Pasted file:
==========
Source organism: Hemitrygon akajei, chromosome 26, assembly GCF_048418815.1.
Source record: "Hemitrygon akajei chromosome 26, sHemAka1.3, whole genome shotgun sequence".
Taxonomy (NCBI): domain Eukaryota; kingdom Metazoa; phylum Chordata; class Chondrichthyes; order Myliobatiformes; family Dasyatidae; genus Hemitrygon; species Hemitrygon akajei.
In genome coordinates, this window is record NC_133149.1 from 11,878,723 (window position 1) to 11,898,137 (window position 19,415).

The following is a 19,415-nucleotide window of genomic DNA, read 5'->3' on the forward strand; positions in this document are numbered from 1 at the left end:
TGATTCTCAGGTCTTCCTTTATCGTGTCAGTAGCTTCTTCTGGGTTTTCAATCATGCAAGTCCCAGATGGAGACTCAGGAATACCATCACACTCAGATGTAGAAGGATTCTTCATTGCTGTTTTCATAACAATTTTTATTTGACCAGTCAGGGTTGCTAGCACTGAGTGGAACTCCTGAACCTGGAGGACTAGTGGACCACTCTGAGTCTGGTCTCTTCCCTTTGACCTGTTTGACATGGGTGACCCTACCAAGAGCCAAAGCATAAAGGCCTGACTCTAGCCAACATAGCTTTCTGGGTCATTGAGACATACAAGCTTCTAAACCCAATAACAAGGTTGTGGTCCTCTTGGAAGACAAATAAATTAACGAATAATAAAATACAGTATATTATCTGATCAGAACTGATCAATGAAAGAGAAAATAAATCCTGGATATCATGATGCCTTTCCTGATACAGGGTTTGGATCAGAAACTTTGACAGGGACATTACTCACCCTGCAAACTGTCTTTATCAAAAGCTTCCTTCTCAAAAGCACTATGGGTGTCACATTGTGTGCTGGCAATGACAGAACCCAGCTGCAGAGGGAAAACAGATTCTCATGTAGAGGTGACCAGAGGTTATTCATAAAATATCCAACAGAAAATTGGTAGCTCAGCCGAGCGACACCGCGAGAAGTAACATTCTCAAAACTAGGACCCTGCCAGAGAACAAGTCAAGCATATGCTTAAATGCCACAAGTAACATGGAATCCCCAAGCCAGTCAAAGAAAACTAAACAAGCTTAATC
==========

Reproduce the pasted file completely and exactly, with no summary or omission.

Source organism: Hemitrygon akajei, chromosome 26, assembly GCF_048418815.1.
Source record: "Hemitrygon akajei chromosome 26, sHemAka1.3, whole genome shotgun sequence".
Taxonomy (NCBI): domain Eukaryota; kingdom Metazoa; phylum Chordata; class Chondrichthyes; order Myliobatiformes; family Dasyatidae; genus Hemitrygon; species Hemitrygon akajei.
In genome coordinates, this window is record NC_133149.1 from 11,878,723 (window position 1) to 11,898,137 (window position 19,415).

The following is a 19,415-nucleotide window of genomic DNA, read 5'->3' on the forward strand; positions in this document are numbered from 1 at the left end:
TGATTCTCAGGTCTTCCTTTATCGTGTCAGTAGCTTCTTCTGGGTTTTCAATCATGCAAGTCCCAGATGGAGACTCAGGAATACCATCACACTCAGATGTAGAAGGATTCTTCATTGCTGTTTTCATAACAATTTTTATTTGACCAGTCAGGGTTGCTAGCACTGAGTGGAACTCCTGAACCTGGAGGACTAGTGGACCACTCTGAGTCTGGTCTCTTCCCTTTGACCTGTTTGACATGGGTGACCCTACCAAGAGCCAAAGCATAAAGGCCTGACTCTAGCCAACATAGCTTTCTGGGTCATTGAGACATACAAGCTTCTAAACCCAATAACAAGGTTGTGGTCCTCTTGGAAGACAAATAAATTAACGAATAATAAAATACAGTATATTATCTGATCAGAACTGATCAATGAAAGAGAAAATAAATCCTGGATATCATGATGCCTTTCCTGATACAGGGTTTGGATCAGAAACTTTGACAGGGACATTACTCACCCTGCAAACTGTCTTTATCAAAAGCTTCCTTCTCAAAAGCACTATGGGTGTCACATTGTGTGCTGGCAATGACAGAACCCAGCTGCAGAGGGAAAACAGATTCTCATGTAGAGGTGACCAGAGGTTATTCATAAAATATCCAACAGAAAATTGGTAGCTCAGCCGAGCGACACCGCGAGAAGTAACATTCTCAAAACTAGGACCCTGCCAGAGAACAAGTCAAGCATATGCTTAAATGCCACAAGTAACATGGAATCCCCAAGCCAGTCAAAGAAAACTAAACAAGCTTAATC